Becky Broe the second of our 2014 graduates shares her first week experience....
We have just welcomed our 2014 graduates to Maxus and over the next few days they will be sharing their experiences during their first week at Maxus. First up is AV Account Executive, James Bottomley.............
Speaking at Adobe's London Digital Marketing Summit, Will Hayward, vice-president, advertising at BuzzFeed said native advertising was currently seen as an example of the "blurring" of editorial and commercial.
This sounds a lot like the old marketing tool, the advertorial. And if native advertising is to challenge the advertorial format, it needs to be seen as a grown-up part of the media mix.
Advertorial – a one-sided approach
From my perspective an advertorial is an agency and client’s last ditch attempt to make a low interest category or brand interesting.
The reality is that the well qualified editorial team are often too busy filing interesting content to worry about the brand pillar of a personal toiletry product or holiday destination to provide scintillating content that aligns the best interests of all parties. The task is inevitably farmed out to interns or freelance writers, often on short timelines. The publication in this instance holds all the cards and takes a commercial approach.
In essence it is a parasitic relationship where a lot of the power is held by one side of the arrangement.
But publishers and media owners are facing a changing consumer consumption model that demands content 24 hours a day (accelerated by mobile devices). Current staff structures can’t support that and just replicating the same content onto every media outlet will surely erode any business model in the long term. Until these stakeholders find a way to financially monetise their digital offering, this is not viable in the long-term.
Native advertising – equal inputs and outputs
In comparison, native advertising offers equal benefits to all parties. Content, stories, opinions and points of view are all written in the brand’s tone of voice. Plus, the product managers still get their brand endorsed by a credible media publisher.
Yes, it requires more work from all parties: the brand to understand they are aiming to create true ‘content’ not just a picture with a publications endorsement, and the publication to understand that it should be seen as a solution to a content problem they are experiencing not just fast buck onto their bottom line. But as this approach is more collaborative – it offers a symbiotic relationship as opposed to a parasitic one.
If native advertising is such a win-win it shouldn’t be a particularly hard sell. However, the same barriers that come up every time a new development in digital media takes place are alive here.
Firstly, what role does it play in the media mix?
Native Advertising is about leveraging the valued, trusted editorial of the publisher in a way that doesn’t distract from the users’ experience, but instead provides an engaging content experience. If we believe this, then planning native as a way of combating lowering response rates from direct response display formats surely is not the answer. As an industry we need to make sure that clients don’t see it in that way, but instead see it as another string to the bow of digital media and measure it accordingly.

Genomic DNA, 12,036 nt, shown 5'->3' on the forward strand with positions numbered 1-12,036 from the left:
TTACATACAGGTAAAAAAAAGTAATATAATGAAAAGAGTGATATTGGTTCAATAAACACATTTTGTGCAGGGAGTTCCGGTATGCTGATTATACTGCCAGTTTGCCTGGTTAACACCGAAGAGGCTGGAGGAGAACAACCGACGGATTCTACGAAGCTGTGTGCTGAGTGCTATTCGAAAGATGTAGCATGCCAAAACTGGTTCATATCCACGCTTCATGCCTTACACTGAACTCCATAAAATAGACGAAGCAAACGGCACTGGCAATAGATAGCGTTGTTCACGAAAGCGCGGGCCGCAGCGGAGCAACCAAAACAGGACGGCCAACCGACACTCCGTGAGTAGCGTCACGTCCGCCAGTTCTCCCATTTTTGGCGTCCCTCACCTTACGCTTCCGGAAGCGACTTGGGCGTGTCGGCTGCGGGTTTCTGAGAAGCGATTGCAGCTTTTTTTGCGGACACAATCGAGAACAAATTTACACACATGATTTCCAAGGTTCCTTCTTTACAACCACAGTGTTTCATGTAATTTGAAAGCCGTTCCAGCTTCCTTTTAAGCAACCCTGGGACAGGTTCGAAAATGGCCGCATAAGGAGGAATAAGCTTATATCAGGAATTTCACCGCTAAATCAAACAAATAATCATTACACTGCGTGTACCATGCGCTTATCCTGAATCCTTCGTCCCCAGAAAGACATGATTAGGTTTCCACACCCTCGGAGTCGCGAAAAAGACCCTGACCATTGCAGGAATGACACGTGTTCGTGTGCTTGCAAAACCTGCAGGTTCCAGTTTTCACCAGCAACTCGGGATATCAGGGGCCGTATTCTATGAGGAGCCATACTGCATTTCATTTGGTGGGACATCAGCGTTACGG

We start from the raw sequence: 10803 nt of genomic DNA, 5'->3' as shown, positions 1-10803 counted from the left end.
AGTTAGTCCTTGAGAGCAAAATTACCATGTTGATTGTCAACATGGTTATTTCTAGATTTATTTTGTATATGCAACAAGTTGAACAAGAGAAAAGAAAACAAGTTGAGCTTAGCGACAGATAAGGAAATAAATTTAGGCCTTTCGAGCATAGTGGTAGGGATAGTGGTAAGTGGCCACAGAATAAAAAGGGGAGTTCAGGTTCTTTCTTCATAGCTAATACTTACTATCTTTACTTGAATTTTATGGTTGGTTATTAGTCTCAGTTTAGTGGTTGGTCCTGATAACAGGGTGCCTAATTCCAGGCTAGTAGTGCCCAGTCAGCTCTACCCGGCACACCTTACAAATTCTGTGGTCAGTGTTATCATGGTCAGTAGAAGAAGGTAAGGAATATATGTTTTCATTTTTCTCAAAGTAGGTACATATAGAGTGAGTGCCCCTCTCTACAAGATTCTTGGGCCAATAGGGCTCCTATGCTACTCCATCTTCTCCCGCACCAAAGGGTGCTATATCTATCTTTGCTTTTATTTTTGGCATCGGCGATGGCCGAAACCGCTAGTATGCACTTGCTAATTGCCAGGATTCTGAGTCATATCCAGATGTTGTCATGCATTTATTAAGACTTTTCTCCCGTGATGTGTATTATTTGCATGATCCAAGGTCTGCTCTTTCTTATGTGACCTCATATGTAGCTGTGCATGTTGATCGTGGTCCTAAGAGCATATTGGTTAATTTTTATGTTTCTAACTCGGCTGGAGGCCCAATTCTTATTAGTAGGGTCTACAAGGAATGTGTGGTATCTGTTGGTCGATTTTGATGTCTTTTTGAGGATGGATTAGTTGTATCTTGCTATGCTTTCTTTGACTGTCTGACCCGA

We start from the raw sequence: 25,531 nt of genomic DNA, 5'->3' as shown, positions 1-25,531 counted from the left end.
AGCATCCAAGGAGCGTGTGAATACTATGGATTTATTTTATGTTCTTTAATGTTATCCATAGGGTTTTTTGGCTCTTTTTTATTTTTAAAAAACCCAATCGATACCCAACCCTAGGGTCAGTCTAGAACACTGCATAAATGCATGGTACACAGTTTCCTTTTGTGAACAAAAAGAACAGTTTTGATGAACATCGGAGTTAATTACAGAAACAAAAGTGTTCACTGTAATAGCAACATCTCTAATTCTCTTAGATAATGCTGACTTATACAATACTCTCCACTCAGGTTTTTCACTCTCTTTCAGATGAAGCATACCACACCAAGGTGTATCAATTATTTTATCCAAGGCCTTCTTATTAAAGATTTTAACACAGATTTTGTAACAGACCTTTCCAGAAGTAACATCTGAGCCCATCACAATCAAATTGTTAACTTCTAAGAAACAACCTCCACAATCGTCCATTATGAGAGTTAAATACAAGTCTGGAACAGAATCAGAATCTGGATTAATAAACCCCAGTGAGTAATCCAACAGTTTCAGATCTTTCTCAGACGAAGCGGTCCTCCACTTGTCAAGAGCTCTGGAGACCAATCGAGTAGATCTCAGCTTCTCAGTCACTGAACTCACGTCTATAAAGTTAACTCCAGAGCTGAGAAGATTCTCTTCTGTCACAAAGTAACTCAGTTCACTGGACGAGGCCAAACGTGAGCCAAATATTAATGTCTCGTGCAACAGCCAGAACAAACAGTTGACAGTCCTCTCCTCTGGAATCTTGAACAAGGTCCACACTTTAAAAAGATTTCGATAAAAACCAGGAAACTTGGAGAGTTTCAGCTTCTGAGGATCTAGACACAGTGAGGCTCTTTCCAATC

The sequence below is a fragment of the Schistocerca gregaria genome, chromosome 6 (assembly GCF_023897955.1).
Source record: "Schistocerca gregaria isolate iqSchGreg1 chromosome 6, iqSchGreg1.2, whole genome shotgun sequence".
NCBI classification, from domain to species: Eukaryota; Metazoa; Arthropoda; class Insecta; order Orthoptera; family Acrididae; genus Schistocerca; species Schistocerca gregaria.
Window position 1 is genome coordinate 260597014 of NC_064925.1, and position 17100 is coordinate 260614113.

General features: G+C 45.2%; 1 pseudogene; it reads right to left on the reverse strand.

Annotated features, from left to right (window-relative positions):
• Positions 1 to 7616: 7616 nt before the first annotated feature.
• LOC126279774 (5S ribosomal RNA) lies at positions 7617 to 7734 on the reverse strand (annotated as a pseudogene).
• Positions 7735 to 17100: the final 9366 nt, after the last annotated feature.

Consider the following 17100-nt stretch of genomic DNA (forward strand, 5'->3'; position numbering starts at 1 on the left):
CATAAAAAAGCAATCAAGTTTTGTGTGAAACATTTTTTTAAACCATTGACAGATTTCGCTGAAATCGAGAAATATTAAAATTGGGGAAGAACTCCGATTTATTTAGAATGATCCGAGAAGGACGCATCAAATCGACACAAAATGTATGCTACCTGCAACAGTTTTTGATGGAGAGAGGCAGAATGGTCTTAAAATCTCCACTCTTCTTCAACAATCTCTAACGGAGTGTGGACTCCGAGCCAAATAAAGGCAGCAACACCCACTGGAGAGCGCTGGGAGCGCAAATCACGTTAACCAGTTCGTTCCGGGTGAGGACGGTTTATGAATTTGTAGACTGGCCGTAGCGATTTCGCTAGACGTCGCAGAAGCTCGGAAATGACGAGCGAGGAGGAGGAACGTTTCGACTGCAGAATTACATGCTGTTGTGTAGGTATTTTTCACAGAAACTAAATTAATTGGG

Secondly, who creates it? By its nature, native advertising doesn’t adhere to set formats; there can be no IAB standard. This hugely increases the number of creative assets needed for a campaign. However, as with other developments in digital media, formats that sit outside of standard creative (e.g. mobile ads, search ads, social ads) tend not to have been picked up by the creative agencies. This has increased the responsibility for media owners and media agencies to work on brands’ creative, or opened the door to niche companies to take advantage.
However, the first steps needed to over-come these challenges must be taken by media agencies. We must educate our clients on the features and benefits of native, as well as identifying the publishers who’re building out creative service teams to help brands create content that fits the voice of the outlet – an area which advertorials don’t match up. Finally, and most importantly, unless agencies and clients are prepared to effective measure native campaigns, we’ll all miss an exciting opportunity to satisfy consumer’s desires for engaging branded content.
Unless you live in a cave you’ll probably have had the mandatory summer email for sweepstakes; be it on the Open, World Cup, or Cannes. But now some of the smartest minds in our industry are pitching man against machine to predict the winners of Innovation at Cannes 2014.
Decoded, a coding training academy, have developed an algorithm called ‘The Oracle’, which they claim can predict the outcome using ‘big data’. This will be pitched against stiff competition – the Leo Burnett team who claim that its Cannes Predictions reel has an 84% success rate in forecasting Lion winners over the last 26 years. Leo Burnett has only missed a Film Grand Prix twice, and one of those years was 1997, when none was awarded.
So, what are they predicting? Leo Burnett have picked the Samsung ‘Smart Bike’ which claims to be the world’s safest bike. This is based on last year’s judge’s focus on ideas which have real human impact; combined with monitoring online buzz, local insight, and gut instinct.
The Oracle has picked ‘Beats Music’, the music streaming service. This decision was made purely on the basis of last year's data, looking at which agencies, which regions, which cities, which holding companies, and which kinds of campaigns had the greatest success.